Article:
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Prozac Shows Promise in Recovery From Stroke

Giving the antidepressant drug Prozac to people who have just had a stroke could help them to regain more control over their movements and allow more of them to live independently, scientists said Monday.

In the largest study yet of the effect of this type of antidepressant on stroke recovery, French researchers found that stroke patients given Prozac improved their scores in motor skills tests more than those given a placebo, or dummy pill.

Experts commenting on the findings said they had "enormous potential to change clinical practice" and raised the question of whether most stroke patients with motor skill problems should be treated with this relatively cheap type of antidepressant.

Stroke is the single largest cause of adult disability and the third-largest cause of death in the developed world.

The cost of caring for its victims, who often have motor function difficulties like paralysis or weakness on one side, puts a heavy burden on already stretched healthcare systems.

A few previous small trials had already suggested that giving drugs like Prozac, which belongs to a drug class known as selective serotonin re-uptake inhibitors (SSRIs), might improve motor skill recovery after stroke.

Prozac was developed by Eli Lilly and is now available in a cheaper generic form as fluoxetine.
Hemiplegia -- paralysis to one side of the body -- and hemiparesis -- weakness on one side of the body -- are the most common disabilities after stroke and scientists believe SSRIs might help improve movement by increasing the level of the brain chemical serotonin in the central nervous system.

"The positive effect of the drug on motor function... suggests that the neuronal ... action of SSRIs provides a new pathway that should be explored further," said Francois Chollet of Toulouse University Hospital, who led this research.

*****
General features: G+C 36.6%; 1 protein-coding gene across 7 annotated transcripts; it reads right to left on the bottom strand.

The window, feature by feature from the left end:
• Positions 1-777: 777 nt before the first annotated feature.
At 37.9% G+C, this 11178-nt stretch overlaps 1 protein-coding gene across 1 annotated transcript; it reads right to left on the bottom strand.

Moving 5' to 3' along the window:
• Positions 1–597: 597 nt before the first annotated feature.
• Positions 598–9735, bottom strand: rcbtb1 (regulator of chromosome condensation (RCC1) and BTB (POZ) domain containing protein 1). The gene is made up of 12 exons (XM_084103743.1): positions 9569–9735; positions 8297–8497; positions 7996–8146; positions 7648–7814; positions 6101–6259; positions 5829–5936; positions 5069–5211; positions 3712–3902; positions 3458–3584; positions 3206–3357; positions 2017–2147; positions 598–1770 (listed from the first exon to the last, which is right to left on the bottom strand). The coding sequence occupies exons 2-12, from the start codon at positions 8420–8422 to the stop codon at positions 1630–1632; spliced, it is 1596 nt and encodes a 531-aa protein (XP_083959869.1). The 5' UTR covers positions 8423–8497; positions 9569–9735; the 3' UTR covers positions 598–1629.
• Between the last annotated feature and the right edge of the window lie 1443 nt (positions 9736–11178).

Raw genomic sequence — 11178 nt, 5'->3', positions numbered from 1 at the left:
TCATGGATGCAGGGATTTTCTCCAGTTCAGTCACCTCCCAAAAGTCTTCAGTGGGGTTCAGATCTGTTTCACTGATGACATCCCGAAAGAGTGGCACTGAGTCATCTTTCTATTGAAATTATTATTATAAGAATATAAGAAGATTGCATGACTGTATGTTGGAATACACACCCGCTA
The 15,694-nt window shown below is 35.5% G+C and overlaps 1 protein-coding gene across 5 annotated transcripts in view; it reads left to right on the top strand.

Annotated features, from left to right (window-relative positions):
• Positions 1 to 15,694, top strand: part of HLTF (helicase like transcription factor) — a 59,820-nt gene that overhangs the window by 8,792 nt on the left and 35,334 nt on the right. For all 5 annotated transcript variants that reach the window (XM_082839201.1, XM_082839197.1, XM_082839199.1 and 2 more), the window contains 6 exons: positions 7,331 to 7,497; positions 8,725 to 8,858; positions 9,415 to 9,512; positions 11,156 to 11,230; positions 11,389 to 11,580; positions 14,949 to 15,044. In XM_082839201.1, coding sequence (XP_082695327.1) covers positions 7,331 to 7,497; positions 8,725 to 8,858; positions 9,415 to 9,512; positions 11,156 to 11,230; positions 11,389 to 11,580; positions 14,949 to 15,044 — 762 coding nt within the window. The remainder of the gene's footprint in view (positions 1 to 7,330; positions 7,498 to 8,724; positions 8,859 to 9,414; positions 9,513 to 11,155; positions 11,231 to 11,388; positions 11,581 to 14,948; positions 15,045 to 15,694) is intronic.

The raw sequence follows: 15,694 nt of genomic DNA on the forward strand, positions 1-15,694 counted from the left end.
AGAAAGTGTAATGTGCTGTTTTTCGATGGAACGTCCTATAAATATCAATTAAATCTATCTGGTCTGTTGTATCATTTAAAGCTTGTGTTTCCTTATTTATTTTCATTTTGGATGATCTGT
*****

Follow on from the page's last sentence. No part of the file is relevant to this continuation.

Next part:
In the study, conducted between March 2005 and June 2009 and published in The Lancet Neurology journal Monday, 118 patients in France were given either Prozac or a placebo for three months starting between five and 10 days after they had suffered a stroke.

All patients were also given physiotherapy, and had their motor skills tested at the start of the trial and on day 90.

Significantly greater improvements in motor function were recorded after three months in patients taking Prozac, where the average test score improved by 34.0 points, than in the placebo group, where the average improvement was 24.3 points.

There were also more independent patients and depression was less common in the Prozac group than in the placebo group, and side effects of the drug were rare and mild, researchers said.

Commenting on the study, Robert Robinson and Harold Adams from the University of Iowa in the United States, said it could change the way doctors treat stroke victims in future, but more research is needed to see if the effects continue over time.

Roger Bonomo, director of stroke care at Lenox Hill Hospital in New York, said another way to look at the implications of this trial would be as justification for treatment of post-stroke depression before it progresses.

"Depression after stroke is a common enough complication to have raised the question of treating with antidepressants early after stroke," he said in an e-mailed comment. "If motor function is also more likely to improve, then treating before symptoms of depression emerge is likely to be even more beneficial.